From last year, the mentorship opportunity was vital to why it felt like a successful event for us. Even if Fedora itself wasn't the primary focus at times, we as Ambassadors had unique conversations and individual interactions with students on their projects. We were able to offer advice, insight, and help support them in their goals to build their projects. This left a powerfully positive impression of the Fedora community and led students back to our table to take a break from their project and talk with us about various tech topics (which can be used to connect back to Fedora's technical and non-technical goals)

  • How will success be measured? If the event doesn't meet its benchmarks, how will we adjust?

Last year, we used a Fedora Badge (see here), which we had available at the booth and passed around handouts at tables we visited. It only had eight students scan the badge, with one of them showing activity on their account after the event.

While I would like to have a badge again this year, I'd rather focus on making individual connections with students that we can follow up on after the event. In particular, I want to create a Google Drive form for students to enter their contact info if they'd like to keep up-to-date on Fedora news or hear about opportunities to get involved. I haven't thought beyond this, but I think it would improve our likelihood of post-event engagement / interaction of the students with the Fedora community, if there was a personalized follow-up.


Event owner

Fedora Ambassadors

- - -

  • Minimum number of Ambassadors for approval: 2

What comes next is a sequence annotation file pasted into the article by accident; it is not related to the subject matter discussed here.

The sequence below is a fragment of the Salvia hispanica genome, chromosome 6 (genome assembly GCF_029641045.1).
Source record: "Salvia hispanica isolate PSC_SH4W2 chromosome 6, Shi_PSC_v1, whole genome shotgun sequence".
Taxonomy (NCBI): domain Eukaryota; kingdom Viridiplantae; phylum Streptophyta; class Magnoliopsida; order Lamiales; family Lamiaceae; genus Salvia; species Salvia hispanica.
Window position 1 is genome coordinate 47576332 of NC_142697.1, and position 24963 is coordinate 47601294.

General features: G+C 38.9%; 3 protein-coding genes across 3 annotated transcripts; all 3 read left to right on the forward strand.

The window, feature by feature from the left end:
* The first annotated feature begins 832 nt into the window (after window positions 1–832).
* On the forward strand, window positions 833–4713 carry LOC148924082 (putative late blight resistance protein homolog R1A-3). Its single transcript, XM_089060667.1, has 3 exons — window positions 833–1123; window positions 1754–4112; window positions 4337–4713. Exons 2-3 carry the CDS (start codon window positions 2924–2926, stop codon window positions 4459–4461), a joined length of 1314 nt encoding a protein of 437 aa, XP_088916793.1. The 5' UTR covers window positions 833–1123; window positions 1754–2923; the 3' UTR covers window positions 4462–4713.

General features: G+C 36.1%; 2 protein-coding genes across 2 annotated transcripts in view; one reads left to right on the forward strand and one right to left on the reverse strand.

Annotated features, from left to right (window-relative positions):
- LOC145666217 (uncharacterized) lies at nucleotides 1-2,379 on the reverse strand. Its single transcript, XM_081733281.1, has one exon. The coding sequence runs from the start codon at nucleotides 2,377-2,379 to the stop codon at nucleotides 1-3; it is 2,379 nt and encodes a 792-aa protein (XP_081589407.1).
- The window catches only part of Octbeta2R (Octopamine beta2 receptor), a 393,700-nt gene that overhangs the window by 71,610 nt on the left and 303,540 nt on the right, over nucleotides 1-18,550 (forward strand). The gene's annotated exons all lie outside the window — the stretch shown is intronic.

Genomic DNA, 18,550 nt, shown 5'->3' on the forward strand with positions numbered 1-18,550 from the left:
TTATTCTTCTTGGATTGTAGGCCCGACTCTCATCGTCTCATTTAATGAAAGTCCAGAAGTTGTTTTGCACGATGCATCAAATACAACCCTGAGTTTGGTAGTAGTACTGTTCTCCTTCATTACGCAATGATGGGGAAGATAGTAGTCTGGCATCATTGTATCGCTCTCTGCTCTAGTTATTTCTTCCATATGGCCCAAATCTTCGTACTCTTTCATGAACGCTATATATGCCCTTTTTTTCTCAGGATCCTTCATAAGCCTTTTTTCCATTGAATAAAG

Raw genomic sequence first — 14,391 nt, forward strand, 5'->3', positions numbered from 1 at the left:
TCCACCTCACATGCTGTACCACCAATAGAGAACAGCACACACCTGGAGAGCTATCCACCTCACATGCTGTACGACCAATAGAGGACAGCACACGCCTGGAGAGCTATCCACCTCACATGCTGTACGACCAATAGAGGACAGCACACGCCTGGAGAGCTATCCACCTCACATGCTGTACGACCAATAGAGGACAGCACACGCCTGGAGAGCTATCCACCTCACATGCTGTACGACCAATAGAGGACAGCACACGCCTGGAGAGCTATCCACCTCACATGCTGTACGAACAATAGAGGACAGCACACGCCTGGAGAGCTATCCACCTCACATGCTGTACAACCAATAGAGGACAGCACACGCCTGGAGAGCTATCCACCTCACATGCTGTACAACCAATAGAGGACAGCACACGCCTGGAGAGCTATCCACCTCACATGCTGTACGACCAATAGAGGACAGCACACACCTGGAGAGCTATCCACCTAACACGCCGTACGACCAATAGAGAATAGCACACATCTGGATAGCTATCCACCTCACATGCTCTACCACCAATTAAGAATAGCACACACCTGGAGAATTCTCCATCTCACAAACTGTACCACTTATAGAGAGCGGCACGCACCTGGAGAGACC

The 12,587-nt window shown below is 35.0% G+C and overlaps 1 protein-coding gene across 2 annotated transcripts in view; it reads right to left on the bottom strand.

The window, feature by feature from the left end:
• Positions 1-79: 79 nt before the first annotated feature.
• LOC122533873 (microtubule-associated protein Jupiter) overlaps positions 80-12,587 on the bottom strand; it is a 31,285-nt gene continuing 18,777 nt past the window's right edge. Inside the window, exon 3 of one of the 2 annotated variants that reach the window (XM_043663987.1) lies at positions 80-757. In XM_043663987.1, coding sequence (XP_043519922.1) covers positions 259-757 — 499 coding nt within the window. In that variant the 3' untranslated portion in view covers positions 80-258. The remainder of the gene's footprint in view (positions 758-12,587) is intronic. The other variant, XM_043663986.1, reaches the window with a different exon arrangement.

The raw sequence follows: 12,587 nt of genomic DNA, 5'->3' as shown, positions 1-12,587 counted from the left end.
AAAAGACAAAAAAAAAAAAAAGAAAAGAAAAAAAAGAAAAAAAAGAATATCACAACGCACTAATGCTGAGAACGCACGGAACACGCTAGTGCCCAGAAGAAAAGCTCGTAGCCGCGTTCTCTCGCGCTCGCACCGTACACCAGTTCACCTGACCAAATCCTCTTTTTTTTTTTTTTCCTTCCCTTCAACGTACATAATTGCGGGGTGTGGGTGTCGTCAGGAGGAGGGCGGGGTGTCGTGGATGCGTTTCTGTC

• Maximum number of allowed Ambassadors by event organizers: 4

Event schedule

The schedule has not yet been released.

Ideas / Brainstorming

  • See last year's event report: HackMIT meets Fedora
  • Ideas to specifically appeal to college students with open source? Python Classroom, or is that too basic? Forming specific strategy for this event will be helpful

Sponsorship negotiation

  • Bottom tier begins at $3000 USD; negotiated for a $750 USD "open source" sponsorship that includes:
    • Table space in the main arena (easy access to attendees)
    • Logo branding included on official hackathon merchandise
    • EITHER: Tech talk on "Open Source 101" or co-sponsoring the open source category (as judges, not as prize donors)

Prize pool

Not applicable.

Important deadlines

  • Deadline to confirm sponsorship: 2017-08-11

Event budget

Pending Council approval
This budget is approved by FAmNA, but requires Council approval for being over $1000.00 USD.
Item Cost Comments
Sponsorship $750 Special negotiated rate
Shipping costs ~$100 Covers shipping of event box to MIT and back (based off of 2016's numbers)
Prize funds $0 N/A
Swag, media, flyers ~$30 Printing "Fedora <3 Python" flyers professionally before event (adding leftovers to event box)
Lodging expenses $280.37 (hotel, two nights, two adults) Crowne Plaza Boston - Woburn; price sourced from Expedia
Travel subsidy (Justin) ~$185 (roundtrip, carpooling) Currently only assumes gas costs from ROC => BOS; uses last year's numbers
Travel subsidy (Mike) ~$185 (roundtrip) New Jersey Transit from Princeton Junction to Metropark + Amtrak from Metropark to Boston (round-trip)

Estimated final cost: ~$1530.37

Approved budget (2017-08-10): $1750.00

Travel subsidy requests

Travel Subsidy Requests
Each attendee requesting travel subsidies for the event should be listed here, including the information requested in Sponsoring Event Attendees.

Event reports